But it would be light-minded and irresponsible to be satisfied with noting this. For the colonial peoples, and for the working class in the West, the policy of the Chinese Communist leadership continues to contain many dangers.

This becomes clear, even when the Red Flag “forgets” its speculations about “inter-imperialist rivalries,” and, at the end of its article, implicitly starts from the conception that a war would be a world class war, directed against the combined forces of revolution, whilst stating:

We have full confidence in being able to shatter the war plans of imperialism. But should we be afraid if the war maniacs, defying the will of the people of the world, unleash a war? Comrade Mao Tse-Tung has given a Marxist-Leninist reply to this question in his work On the Correct Handling of Contradictions Among the People. He said: “We stand resolutely for peace and oppose war. But if the imperialists insist on unleashing another war, we should not be afraid of it. Our attitude on this question is the same as our attitude towards all disturbances: firstly, we are against it; secondly, we are not afraid of it. The First World War was followed by the birth of the Soviet Union with a population of 200 million. The Second World War was followed by the emergence of the socialist camp with a combined population of 900 million. If the imperialists should insist on launching a third world war, it is certain that several hundred million more will turn to socialism; then there will not be much room left in the world for the imperialists, while is quite likely that the whole structure of imperialism will utterly collapse.

If they are taken as such, every revolutionary could only applaud these words, insofar as their meaning is a revolutionary one. But at the same time they have an anti-revolutionary aspect, are contradictory, like the whole policy of the Chinese Communist Party. They correspond to similar, though less courageous, routine statements from the Soviet bureaucracy, which have the tendency to “threaten” the imperialists with the consequences of a war, in order to make them accept “peaceful coexistence.” Here the proletarian revolution (or better said: the threat of the proletarian revolution) is used only to serve the interests of the bureaucracy. Fundamentally, such a policy is in full agreement with the policy of Stalinism, which permanently subordinated everything to the interests of a privileged bureaucratic caste.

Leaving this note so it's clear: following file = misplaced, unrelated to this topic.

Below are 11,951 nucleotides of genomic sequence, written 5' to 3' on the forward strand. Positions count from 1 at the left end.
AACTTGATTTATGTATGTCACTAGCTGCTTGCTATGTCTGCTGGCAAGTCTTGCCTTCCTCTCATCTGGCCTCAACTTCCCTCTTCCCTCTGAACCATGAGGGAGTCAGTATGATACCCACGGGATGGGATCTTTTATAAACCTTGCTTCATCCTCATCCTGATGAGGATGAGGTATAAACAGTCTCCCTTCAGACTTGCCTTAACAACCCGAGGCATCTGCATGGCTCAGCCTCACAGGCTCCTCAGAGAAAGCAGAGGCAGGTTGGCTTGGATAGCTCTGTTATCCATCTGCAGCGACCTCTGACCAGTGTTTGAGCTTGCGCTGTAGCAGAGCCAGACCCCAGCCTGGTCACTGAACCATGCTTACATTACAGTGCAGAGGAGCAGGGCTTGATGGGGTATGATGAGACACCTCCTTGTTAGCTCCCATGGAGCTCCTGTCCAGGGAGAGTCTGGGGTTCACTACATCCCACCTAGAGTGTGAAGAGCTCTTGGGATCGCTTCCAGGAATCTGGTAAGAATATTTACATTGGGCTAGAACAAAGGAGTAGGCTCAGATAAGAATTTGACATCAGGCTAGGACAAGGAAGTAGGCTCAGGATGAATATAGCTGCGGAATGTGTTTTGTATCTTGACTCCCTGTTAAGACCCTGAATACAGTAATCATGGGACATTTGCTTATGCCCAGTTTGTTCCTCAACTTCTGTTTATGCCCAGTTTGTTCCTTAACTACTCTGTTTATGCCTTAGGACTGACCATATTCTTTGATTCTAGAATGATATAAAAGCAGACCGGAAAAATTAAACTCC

For the world working class, the necessity of overthrowing imperialism, in order to establish its own proletarian rule and a planned socialist economy all over the world, cannot be “postponed” to the catastrophic event of a new world war. If it is true, and it is true, that imperialism is preparing such a war, the world communist movement has more than ever the duty to fight such preparations effectively by the means of proletarian revolution: by disarming imperialism, by breaking it before it can drag along a great part of humanity with it in its downfall.